Henri of Navarre (2010)

First, thanks to www.allaboutwarmovies.wordpress.com for a blog post about the film Henri of Navarre (Henri IV), and secondly, thanks for holding a contest for a DVD giveaway. I won, received the film, and here I am writing a review of Henri of Navarre. This is a wonderful, engaging, and throughly entertaining biopic with just the right balance of history and intrigue, and for French or historical drama film buffs, Henri of Navarre comes highly recommended.

Since this is a biopic of Henri of Navarre, I don’t think I’m giving away too much to say that the film spans Henri’s entire life–from his birth to his death, the highlights, and with battle scenes included, no areas of that life appeared to be stinted. This is, by the way, a German film from director Jo Baier. The film runs to around 2 1/2 hours.

The film begins in 1561 with scenes of a battlefield replete with broken scattered bodies. Most of these very well constructed battle scenes are tinged with a silvery light as if its characters are already assigned to the annals of history. The film’s initial scenes include enough political overture that even those unfamiliar with the time will grasp the political situation. The French court is dominated by catholics with protestants in the minority. France is ruled by the notorious Catherine de Medici (Hannelore Hoger), the widow of Henry II, and there’s a thorn in her side–the small Huguenot dominated kingdom of Navarre which is ruled by the steely Jeanne (Marta Calvo). Jeanne’s son is Henri de Bourbon (Julien Boisselier) destined, of course, to merge both kingdoms through a marriage of bloody convenience.

Early scenes reveal Henri’s childhood under the tutelage of Admiral Coligny, and as Henri grows the religious wars continue. Catherine de Medici eventually sues for peace through an alliance between Henri of Navarre and her tempestuous daughter, Margot (Armelle Deutsch). For anyone who’s seen the film Queen Margot, you will know that Margot did not go willingly to the marriage bed.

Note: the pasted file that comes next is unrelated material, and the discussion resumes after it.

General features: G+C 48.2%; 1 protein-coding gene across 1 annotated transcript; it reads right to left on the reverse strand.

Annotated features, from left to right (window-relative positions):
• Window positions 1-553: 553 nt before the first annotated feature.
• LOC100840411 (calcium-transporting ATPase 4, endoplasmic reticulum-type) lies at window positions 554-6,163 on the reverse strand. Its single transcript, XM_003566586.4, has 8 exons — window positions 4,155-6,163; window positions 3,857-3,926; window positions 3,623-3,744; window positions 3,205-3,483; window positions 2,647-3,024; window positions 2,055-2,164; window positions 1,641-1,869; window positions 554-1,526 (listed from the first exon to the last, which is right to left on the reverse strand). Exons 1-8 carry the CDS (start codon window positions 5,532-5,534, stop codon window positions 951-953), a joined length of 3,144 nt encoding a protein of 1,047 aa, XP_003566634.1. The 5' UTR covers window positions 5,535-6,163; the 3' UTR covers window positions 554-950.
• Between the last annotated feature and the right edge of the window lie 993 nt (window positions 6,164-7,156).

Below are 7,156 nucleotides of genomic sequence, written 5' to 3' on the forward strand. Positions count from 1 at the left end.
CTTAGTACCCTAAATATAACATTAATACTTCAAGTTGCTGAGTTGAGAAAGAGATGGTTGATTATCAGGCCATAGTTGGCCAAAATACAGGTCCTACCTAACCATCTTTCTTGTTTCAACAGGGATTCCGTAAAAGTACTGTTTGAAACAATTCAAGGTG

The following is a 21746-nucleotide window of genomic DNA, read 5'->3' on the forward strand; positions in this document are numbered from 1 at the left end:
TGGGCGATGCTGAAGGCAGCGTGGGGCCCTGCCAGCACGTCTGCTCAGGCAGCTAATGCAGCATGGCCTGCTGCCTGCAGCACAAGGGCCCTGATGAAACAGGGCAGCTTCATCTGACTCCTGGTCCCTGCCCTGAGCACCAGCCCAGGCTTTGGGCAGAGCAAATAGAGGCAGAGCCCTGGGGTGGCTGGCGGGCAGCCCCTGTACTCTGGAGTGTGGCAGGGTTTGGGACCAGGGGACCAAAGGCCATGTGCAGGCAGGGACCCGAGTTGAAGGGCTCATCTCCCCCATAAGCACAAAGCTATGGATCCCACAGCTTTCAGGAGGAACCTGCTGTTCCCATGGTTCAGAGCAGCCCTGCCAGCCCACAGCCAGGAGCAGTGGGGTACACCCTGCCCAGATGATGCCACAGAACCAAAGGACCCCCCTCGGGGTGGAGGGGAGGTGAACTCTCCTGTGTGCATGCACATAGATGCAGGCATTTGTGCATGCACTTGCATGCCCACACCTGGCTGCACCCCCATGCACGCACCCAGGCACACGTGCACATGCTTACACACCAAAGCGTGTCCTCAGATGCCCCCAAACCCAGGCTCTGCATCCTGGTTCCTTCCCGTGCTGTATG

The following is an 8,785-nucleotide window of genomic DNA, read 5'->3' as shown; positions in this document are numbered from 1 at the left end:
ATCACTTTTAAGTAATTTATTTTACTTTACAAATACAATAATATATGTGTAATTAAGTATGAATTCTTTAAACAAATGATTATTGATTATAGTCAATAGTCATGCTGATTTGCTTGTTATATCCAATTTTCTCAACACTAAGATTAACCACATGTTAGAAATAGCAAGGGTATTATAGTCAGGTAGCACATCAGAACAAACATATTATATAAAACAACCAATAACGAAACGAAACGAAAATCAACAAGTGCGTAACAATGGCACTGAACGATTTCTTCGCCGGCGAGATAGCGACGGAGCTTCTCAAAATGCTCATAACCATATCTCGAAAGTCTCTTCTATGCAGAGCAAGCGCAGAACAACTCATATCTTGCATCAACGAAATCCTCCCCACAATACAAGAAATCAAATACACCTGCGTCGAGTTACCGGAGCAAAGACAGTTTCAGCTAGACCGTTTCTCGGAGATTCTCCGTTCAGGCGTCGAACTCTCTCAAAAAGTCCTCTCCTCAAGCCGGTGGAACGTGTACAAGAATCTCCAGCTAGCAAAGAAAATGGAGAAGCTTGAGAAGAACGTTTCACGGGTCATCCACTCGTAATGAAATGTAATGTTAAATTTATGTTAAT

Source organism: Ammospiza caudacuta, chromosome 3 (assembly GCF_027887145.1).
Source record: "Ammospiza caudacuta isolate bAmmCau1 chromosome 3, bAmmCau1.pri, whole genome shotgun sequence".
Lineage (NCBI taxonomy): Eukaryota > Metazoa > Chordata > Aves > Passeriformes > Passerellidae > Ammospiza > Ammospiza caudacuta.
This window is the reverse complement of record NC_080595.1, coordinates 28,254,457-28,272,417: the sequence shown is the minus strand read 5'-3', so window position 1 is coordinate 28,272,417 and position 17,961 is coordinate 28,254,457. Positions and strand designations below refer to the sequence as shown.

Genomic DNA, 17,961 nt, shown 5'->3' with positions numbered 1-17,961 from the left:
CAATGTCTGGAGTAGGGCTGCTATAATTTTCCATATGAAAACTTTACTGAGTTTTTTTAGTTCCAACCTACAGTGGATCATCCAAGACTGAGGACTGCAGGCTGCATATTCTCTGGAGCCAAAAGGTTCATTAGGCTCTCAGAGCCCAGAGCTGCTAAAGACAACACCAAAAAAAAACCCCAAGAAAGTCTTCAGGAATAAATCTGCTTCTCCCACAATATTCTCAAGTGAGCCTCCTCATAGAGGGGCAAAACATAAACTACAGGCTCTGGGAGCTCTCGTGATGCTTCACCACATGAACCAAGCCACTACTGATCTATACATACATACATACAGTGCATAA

Henri’s arrival in Paris in 1572 heralds the beginning of even more action as we see Henri the diplomatic statesman trying to stay alive long enough to escape. I’ve seen many depictions of the St. Bartholomew’s Day Massacre–an event that left 30,000 Huguenots slaughtered in the streets of Paris, but this depiction surpasses all others. Scenes emphasize chaos mixed with religious fanaticism as catholics slaughter Huguenots and leave the streets piled with bodies and streaming with blood.

The Medicis are depicted as a despotic, maniacal lot–there’s the indomitable, bitter Catherine and her three sons–the weak and cowardly Charles IX (Ulrich Noethen), kinky Henry (Devid Striesow) , and Francis the Duke of Anjou (Adam Markiewicz). In contrast to the sadistic despotism and cruelty of the Medicis, Henri is seen as a rational, intelligent monarch ready to accept a pragmatic approach to religion (“Paris is worth a mass“), and although this won him no friends amongst the catholic fanatics, Henri appears an enlightened monarch next to the medievalism of the Medicis.

For fans of French history, the highly entertaining Henri of Navarre is a must-see spectacle. The costumes are sumptuous, the sets are spectacular, and the action riveting. What more do you want?

(Based on the book by Heinrich Mann)


Filed under German

5 responses to “Henri of Navarre (2010)

  1. Hello
    You seem interested by that period, you have Marguerite’s memoirs, don’t you?
    Have you seen La Reine Margot with Isabelle Adjani?
    Henri IV stayed in the people’s memories as a good king and associated with “Paris is worth a mass” and “la poule au pot”.

    • yes I do have the memoirs, you’re right. I have Queen Margot–although it’s been some time since I saw it. Henri struck me as a renaissance figure–not so those Medicis.

  2. I’m really glad you liked it.
    I was thinking of La Reine Margot while watching this but I’m not sure which one I prefer. But maybe it doesn’t make sense to compare them, they are very different. Henri of Navarre is entertaining and very sumptuous. I always wonder how much one can/should reveal when it comes to historical facts or classics.
    I think I would like to read Heinrich Mann’s novel but it has some 1500 pages.

  3. I would have to re-watch La Reine Margot as well but I guess I also preferred this one. I

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